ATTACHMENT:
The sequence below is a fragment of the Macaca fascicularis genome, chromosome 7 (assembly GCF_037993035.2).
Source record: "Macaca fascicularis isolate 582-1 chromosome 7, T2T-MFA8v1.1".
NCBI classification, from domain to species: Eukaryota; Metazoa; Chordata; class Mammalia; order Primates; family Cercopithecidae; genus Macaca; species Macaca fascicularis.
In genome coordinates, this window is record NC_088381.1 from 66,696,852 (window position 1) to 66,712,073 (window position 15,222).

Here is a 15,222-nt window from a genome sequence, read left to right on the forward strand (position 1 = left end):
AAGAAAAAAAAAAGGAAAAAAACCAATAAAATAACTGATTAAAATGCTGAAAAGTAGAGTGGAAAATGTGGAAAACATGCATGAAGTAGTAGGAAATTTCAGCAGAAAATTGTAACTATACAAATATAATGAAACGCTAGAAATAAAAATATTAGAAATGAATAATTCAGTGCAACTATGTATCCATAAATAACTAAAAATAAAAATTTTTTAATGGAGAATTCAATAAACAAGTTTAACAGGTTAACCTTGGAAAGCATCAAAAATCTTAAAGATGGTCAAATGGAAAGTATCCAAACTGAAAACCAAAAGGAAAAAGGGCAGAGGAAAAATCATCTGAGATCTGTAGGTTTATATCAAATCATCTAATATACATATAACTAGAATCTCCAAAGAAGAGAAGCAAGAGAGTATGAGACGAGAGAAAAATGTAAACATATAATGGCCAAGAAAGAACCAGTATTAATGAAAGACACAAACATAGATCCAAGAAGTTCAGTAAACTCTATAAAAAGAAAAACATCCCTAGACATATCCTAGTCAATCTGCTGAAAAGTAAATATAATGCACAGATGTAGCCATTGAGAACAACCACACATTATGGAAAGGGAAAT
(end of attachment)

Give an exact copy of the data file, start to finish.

The sequence below is a fragment of the Macaca fascicularis genome, chromosome 7 (assembly GCF_037993035.2).
Source record: "Macaca fascicularis isolate 582-1 chromosome 7, T2T-MFA8v1.1".
NCBI classification, from domain to species: Eukaryota; Metazoa; Chordata; class Mammalia; order Primates; family Cercopithecidae; genus Macaca; species Macaca fascicularis.
In genome coordinates, this window is record NC_088381.1 from 66,696,852 (window position 1) to 66,712,073 (window position 15,222).

Here is a 15,222-nt window from a genome sequence, read left to right on the forward strand (position 1 = left end):
AAGAAAAAAAAAAGGAAAAAAACCAATAAAATAACTGATTAAAATGCTGAAAAGTAGAGTGGAAAATGTGGAAAACATGCATGAAGTAGTAGGAAATTTCAGCAGAAAATTGTAACTATACAAATATAATGAAACGCTAGAAATAAAAATATTAGAAATGAATAATTCAGTGCAACTATGTATCCATAAATAACTAAAAATAAAAATTTTTTAATGGAGAATTCAATAAACAAGTTTAACAGGTTAACCTTGGAAAGCATCAAAAATCTTAAAGATGGTCAAATGGAAAGTATCCAAACTGAAAACCAAAAGGAAAAAGGGCAGAGGAAAAATCATCTGAGATCTGTAGGTTTATATCAAATCATCTAATATACATATAACTAGAATCTCCAAAGAAGAGAAGCAAGAGAGTATGAGACGAGAGAAAAATGTAAACATATAATGGCCAAGAAAGAACCAGTATTAATGAAAGACACAAACATAGATCCAAGAAGTTCAGTAAACTCTATAAAAAGAAAAACATCCCTAGACATATCCTAGTCAATCTGCTGAAAAGTAAATATAATGCACAGATGTAGCCATTGAGAACAACCACACATTATGGAAAGGGAAAT